Matching food and wine.
It seems complicated but it should be enjoyable.
There are as many wine styles, textures and flavours as there are veggie combinations. The fun is trying the different pairings! We all taste wine and experience flavours differently with varying preferences or sensitivities to levels of sweetness, acidity or bitterness. For example, one person’s delight is a long milky coffee and another’s a shot of intense espresso. As a general rule, most people prefer wine to taste more fruity, not too high in acidity and low in bitterness and astringency.
Food impacts wine taste more than the other way round. Here are some basics about how food and wine interact.
'...your taste buds adapt to what you are eating or drinking'
Where to start?
The main taste components in food are salt, acidity, sweetness, bitterness and umami (the savoury flavour often associated with meat and fish). The first two in food tend to make wines taste sweeter or ‘softer’, less acidic and fruitier while sweetness and umami in your dishes tend to make wines taste more astringent and bitter, acidic and less fruity.
Your taste buds adapt to whatever you are eating or drinking which affects the perception of sugar, salt or acidity in the next thing you taste and sometimes dramatically. For example, when you brush your teeth, drink fruit juice or have a coffee before tasting wine it completely alters your palate (which is why wine critics don’t!).
So what do we need to keep in mind about these main flavour elements in foods and how they might affect our wine choices?
Salt in food makes the wine feel fuller, with more body. It decreases the sense of bitterness and acidity. Salt can be a real friend in food and wine pairing as it can soften some of the harsher elements in a wine.
Acidity in your food increases the sensation of sweetness and fruitiness in a wine. To test this out, take a sip of a white wine and note the acidity level in your mouth. Then suck on a lemon wedge and taste the wine again, you’ll see the wine tastes ‘flabbier’ missing the crispness it had before.
For a dish with a lot of lemon or vinaigrette choose a wine with enough acidity to match it, or the wine won’t show well. Equally, if you have a really acidic wine, some acidity in the food can bring it back into balance – a perfect match. Acidic raw tomatoes can make a wine taste sweeter but also taste over tannic on the tongue. Cook them down into a pasta sauce with thyme and rosemary. You lose the acidity and the sauce is delicious with a big red.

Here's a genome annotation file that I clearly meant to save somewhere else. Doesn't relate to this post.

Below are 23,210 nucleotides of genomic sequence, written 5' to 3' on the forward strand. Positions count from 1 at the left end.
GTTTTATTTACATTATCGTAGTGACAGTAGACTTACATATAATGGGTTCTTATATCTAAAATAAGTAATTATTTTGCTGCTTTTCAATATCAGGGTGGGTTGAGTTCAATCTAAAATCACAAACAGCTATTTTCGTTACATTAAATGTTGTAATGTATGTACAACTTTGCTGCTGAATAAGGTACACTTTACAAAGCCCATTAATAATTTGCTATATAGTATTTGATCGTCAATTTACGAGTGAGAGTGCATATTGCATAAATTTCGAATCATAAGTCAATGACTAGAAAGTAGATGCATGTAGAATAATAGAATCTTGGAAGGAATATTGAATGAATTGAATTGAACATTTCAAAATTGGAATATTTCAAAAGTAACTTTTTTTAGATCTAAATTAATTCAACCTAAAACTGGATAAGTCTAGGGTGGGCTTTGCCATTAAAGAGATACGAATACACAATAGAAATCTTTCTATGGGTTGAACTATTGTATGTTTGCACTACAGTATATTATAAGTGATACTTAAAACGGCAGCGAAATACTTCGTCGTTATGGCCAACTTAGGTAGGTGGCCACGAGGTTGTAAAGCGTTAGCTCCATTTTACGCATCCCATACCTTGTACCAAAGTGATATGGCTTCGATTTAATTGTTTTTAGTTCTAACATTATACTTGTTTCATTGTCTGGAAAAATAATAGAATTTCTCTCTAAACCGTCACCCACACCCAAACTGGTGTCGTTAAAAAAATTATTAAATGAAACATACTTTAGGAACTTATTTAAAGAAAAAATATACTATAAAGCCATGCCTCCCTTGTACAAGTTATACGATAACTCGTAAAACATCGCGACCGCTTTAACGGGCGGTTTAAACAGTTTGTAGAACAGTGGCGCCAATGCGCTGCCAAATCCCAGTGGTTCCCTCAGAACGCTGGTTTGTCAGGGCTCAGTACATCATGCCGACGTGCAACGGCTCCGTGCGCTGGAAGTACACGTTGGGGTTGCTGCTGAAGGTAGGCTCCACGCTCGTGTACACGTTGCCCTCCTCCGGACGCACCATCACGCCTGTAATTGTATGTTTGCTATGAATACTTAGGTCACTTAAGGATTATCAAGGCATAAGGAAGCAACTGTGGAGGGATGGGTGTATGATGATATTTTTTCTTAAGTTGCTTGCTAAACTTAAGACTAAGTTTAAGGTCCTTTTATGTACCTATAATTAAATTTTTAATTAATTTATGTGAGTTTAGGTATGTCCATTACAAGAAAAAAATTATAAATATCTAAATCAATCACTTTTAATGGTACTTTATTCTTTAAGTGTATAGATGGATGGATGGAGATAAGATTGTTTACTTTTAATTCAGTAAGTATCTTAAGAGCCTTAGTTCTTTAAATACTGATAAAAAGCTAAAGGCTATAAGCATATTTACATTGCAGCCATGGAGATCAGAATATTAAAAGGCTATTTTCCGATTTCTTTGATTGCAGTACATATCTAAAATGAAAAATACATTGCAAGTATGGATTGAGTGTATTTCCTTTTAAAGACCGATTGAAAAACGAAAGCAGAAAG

Sweet foods increase the perception of bitterness, acidity and the burning effect of alcohol in wine. Sweetness can make a dry wine lose its fruitiness and seem more acidic. The advice to drink a sweet wine with dessert follows the good general rule to choose a wine with at least as much sugar as the food. But don't fall into the trap that sweet wines ONLY go with dessert. More on that later.
Umami is harder to identify and less well known. It is a savoury taste which often accompanies other tastes such as saltiness in MSG (Mono Sodium Glutamate). If served without salt, foods high in umami can be hard to pair – eggs, mushrooms, asparagus and those lovely soft ripe cheeses. Foods high in umami can make low tannin red wines seem bitter or unbalanced while a higher tannin wine will not go out of kilter with an umami rich food. Think a lovely mushroom risotto and a structured merlot.
Bitter foods can make the tannins in wines taste metallic. The assumption that vegetables and red wine don’t work together is mainly thanks to bitter cruciferous veg. But like many foods, it depends how you prepare them. Steamed and served with melted butter or cheese, they can be delicious with a lighter red.
A family of foods which need a special mention are spicy dishes:
Chilli is complex, no two people have the same sensitivity to the intensity of chilli. It increases the sensation of bitterness and alcohol burn of a wine while decreasing the body, richness and fruitiness. In the same way, the alcohol increases the burning effect of the chilli – which some people love and others hate. Tough one! But we often find that a rosé with some body works well with spicy food - there's a resurgence of Mateus Rosé in Indian restaurants and we have plenty of structured rosés here in Bordeaux.
Once you master the basics, there are a few other things to think about:
The occasion and who will be there. Is it a Sunday lunch for a special occasion with family or a summer barbecue for a young crowd?
What about the intensity or delicacy of the dishes? As a rule, match flavour intensity so that food doesn’t overpower the wine or vice versa. There are some exceptions such as pairing wine with a curry - you probably wouldn’t want a big powerful wine but maybe a refreshing fruity rosé.
What is the texture of the food – crispy, soft and saucy or highly textured such as a nut roast or slow cooked beef?
As we suggest food and wine pairings in these recipes, we try to consider the occasion, the delicacy of the wines and food and how they will feel together in your mouth. It is hard to give a specific wine brand because vintages can vary (especially for old world wines). We hope giving you practical suggestions based on the above guidelines, will help you love wine and veg even more!